A Midsummer Night's Dream

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Carl Trost (German, 1811 – 1884) “A Midsummer Nights Dream” Oil on canvas 44 X 35 3/4 inches framed

He was the son of a genius officer who initially worked in Hesse and then in Danish service. In 1817 the family moved to Northern Haiti at the invitation of King Henri Christophe, who had offered his father a position as an artillery officer. The local population, with their mixed French and Haitian language, and the diverse tropical nature exerted a lasting influence on the child. The family only managed to survive in the unfamiliar environment with great difficulty and to survive some tropical diseases. By falling from a horse, the child also got a broad forehead scar for life. After three years, his father asked for his release, fell out of favor and the family was imprisoned in the Fort Royal near Sans Souci. It was there that Carl made his first studies in drawing. In 1820, after the king’s suicide, the family were released and given permission to return to Germany. Via Bremen and Fulda she reached Kassel, where the 16-year-old Carl was accepted into the family of his uncle, the court judge Friedrich Meisterlin, and was given the basics of further education.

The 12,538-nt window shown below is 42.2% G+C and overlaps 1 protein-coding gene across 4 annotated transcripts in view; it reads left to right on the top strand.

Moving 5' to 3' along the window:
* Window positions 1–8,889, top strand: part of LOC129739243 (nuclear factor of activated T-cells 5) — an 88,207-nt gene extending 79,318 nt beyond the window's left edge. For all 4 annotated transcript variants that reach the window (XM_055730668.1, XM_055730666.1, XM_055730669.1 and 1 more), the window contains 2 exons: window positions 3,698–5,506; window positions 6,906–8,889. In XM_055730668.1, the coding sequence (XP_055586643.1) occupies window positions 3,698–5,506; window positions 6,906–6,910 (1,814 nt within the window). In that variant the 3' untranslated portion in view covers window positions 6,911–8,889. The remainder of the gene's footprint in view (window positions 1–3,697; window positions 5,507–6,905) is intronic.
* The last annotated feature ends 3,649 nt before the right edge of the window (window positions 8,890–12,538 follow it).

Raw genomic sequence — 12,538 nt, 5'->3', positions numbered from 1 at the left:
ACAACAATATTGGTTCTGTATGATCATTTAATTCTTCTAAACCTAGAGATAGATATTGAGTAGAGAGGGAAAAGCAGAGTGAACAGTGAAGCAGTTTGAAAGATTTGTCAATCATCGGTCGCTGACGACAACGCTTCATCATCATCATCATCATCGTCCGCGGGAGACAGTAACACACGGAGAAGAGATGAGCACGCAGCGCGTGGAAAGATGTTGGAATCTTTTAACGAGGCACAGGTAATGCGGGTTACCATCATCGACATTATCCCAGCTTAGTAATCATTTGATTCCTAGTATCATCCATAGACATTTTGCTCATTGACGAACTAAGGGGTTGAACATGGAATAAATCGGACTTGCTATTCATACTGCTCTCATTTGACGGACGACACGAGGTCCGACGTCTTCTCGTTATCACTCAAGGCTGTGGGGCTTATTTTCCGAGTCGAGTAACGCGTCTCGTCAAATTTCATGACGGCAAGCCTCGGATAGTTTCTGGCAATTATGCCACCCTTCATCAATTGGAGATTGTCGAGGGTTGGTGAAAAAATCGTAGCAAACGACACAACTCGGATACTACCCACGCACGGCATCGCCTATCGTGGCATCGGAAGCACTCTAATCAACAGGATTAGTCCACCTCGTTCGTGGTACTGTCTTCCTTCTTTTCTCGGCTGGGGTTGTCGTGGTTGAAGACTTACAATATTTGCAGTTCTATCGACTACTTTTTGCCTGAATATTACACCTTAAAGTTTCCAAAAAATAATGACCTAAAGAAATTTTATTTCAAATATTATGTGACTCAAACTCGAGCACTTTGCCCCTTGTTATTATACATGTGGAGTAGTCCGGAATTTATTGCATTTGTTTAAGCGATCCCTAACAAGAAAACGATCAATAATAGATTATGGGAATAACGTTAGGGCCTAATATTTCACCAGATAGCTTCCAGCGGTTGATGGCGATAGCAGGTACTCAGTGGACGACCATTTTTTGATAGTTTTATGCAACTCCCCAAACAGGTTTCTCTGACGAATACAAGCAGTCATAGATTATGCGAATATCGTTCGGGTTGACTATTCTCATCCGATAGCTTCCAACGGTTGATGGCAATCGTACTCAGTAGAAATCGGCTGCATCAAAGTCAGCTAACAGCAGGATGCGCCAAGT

In 1830 Trost moved to Munich to devote himself to history painting at the art academy there and with Peter von Hess. In 1834 he moved to Düsseldorf at the art academy there. In 1838 he went to Frankfurt to the Städelsche Kunstinstitut, worked with Philipp Veit and in 1842 with Jakob Becker. He made a name for himself with historical and religious depictions, family scenes and portraits and associated with colleagues such as Moritz von Schwind and Otto Donner von Richter and art patrons such as Franz von Bernus and Berthold Auerbach. For the interior design of the Kaisersaal in Frankfurt’s Römer, he created the portraits of Ludwig the German and Karl the Fat. In 1848/49 he drew Ferdinand Freiligrat. He also illustrated books with etchings, including works by Friedrich Rückert, Ludwig Uhland, Ludwig Tieck and Grimms Märchen.

His wall paintings, including a Hubertus, made him known to Duke Ernst of Saxe-Coburg and Gotha, who brought him to Gotha, employed him from 1851 to 1859 and awarded him the title of court painter in 1856. For him he created, among other things, a hunting album with portraits of wild game and dogs and a portrait that was shown at the Berlin academy exhibition in 1858.

He spent the rest of his life in Munich, interrupted from 1865 to 1867 by a three-year study visit to Italy, which took him to Venice and Rome, and a study trip to Paris. He published graphics in magazines such as the Gartenlaube and the Münchener Bilderbogen. His pictures found many buyers, including Prince Regent Luitpold of Bavaria, Franz von Bernus, Joseph Maillinger and the Münchner Kunstverein.